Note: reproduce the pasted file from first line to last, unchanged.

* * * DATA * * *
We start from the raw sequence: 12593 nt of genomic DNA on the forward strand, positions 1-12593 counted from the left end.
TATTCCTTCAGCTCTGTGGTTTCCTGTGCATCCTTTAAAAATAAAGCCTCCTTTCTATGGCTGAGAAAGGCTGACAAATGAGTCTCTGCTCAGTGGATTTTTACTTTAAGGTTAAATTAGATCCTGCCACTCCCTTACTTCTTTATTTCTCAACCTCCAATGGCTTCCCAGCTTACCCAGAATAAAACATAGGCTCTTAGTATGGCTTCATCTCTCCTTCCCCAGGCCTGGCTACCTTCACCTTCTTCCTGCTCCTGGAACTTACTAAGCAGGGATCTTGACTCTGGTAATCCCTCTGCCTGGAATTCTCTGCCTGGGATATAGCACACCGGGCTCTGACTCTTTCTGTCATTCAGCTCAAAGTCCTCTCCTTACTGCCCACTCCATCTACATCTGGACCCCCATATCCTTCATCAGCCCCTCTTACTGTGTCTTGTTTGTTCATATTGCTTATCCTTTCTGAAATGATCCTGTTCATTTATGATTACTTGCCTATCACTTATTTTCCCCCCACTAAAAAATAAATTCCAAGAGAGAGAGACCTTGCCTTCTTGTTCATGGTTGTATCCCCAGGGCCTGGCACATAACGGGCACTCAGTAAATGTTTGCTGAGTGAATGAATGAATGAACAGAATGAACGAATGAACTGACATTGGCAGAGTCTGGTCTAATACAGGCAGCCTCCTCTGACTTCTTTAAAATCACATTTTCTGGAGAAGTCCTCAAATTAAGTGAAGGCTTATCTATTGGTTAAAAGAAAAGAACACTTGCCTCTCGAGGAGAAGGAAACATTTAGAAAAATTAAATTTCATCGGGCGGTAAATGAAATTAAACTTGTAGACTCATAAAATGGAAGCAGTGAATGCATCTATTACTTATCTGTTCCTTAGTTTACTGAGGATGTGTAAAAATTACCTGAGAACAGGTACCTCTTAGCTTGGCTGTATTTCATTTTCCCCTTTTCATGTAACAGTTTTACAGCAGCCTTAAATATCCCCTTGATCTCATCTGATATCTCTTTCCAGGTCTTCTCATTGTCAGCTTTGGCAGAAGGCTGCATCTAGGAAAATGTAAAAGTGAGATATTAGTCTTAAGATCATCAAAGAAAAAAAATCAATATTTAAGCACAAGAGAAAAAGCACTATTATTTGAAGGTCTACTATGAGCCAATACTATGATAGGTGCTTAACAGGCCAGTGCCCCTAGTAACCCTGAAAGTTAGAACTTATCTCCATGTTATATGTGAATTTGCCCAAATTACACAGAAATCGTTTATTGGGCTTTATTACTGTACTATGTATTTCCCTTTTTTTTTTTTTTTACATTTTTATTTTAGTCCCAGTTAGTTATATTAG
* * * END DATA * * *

We start from the raw sequence: 12593 nt of genomic DNA on the forward strand, positions 1-12593 counted from the left end.
TATTCCTTCAGCTCTGTGGTTTCCTGTGCATCCTTTAAAAATAAAGCCTCCTTTCTATGGCTGAGAAAGGCTGACAAATGAGTCTCTGCTCAGTGGATTTTTACTTTAAGGTTAAATTAGATCCTGCCACTCCCTTACTTCTTTATTTCTCAACCTCCAATGGCTTCCCAGCTTACCCAGAATAAAACATAGGCTCTTAGTATGGCTTCATCTCTCCTTCCCCAGGCCTGGCTACCTTCACCTTCTTCCTGCTCCTGGAACTTACTAAGCAGGGATCTTGACTCTGGTAATCCCTCTGCCTGGAATTCTCTGCCTGGGATATAGCACACCGGGCTCTGACTCTTTCTGTCATTCAGCTCAAAGTCCTCTCCTTACTGCCCACTCCATCTACATCTGGACCCCCATATCCTTCATCAGCCCCTCTTACTGTGTCTTGTTTGTTCATATTGCTTATCCTTTCTGAAATGATCCTGTTCATTTATGATTACTTGCCTATCACTTATTTTCCCCCCACTAAAAAATAAATTCCAAGAGAGAGAGACCTTGCCTTCTTGTTCATGGTTGTATCCCCAGGGCCTGGCACATAACGGGCACTCAGTAAATGTTTGCTGAGTGAATGAATGAATGAACAGAATGAACGAATGAACTGACATTGGCAGAGTCTGGTCTAATACAGGCAGCCTCCTCTGACTTCTTTAAAATCACATTTTCTGGAGAAGTCCTCAAATTAAGTGAAGGCTTATCTATTGGTTAAAAGAAAAGAACACTTGCCTCTCGAGGAGAAGGAAACATTTAGAAAAATTAAATTTCATCGGGCGGTAAATGAAATTAAACTTGTAGACTCATAAAATGGAAGCAGTGAATGCATCTATTACTTATCTGTTCCTTAGTTTACTGAGGATGTGTAAAAATTACCTGAGAACAGGTACCTCTTAGCTTGGCTGTATTTCATTTTCCCCTTTTCATGTAACAGTTTTACAGCAGCCTTAAATATCCCCTTGATCTCATCTGATATCTCTTTCCAGGTCTTCTCATTGTCAGCTTTGGCAGAAGGCTGCATCTAGGAAAATGTAAAAGTGAGATATTAGTCTTAAGATCATCAAAGAAAAAAAATCAATATTTAAGCACAAGAGAAAAAGCACTATTATTTGAAGGTCTACTATGAGCCAATACTATGATAGGTGCTTAACAGGCCAGTGCCCCTAGTAACCCTGAAAGTTAGAACTTATCTCCATGTTATATGTGAATTTGCCCAAATTACACAGAAATCGTTTATTGGGCTTTATTACTGTACTATGTATTTCCCTTTTTTTTTTTTTTTACATTTTTATTTTAGTCCCAGTTAGTTATATTAG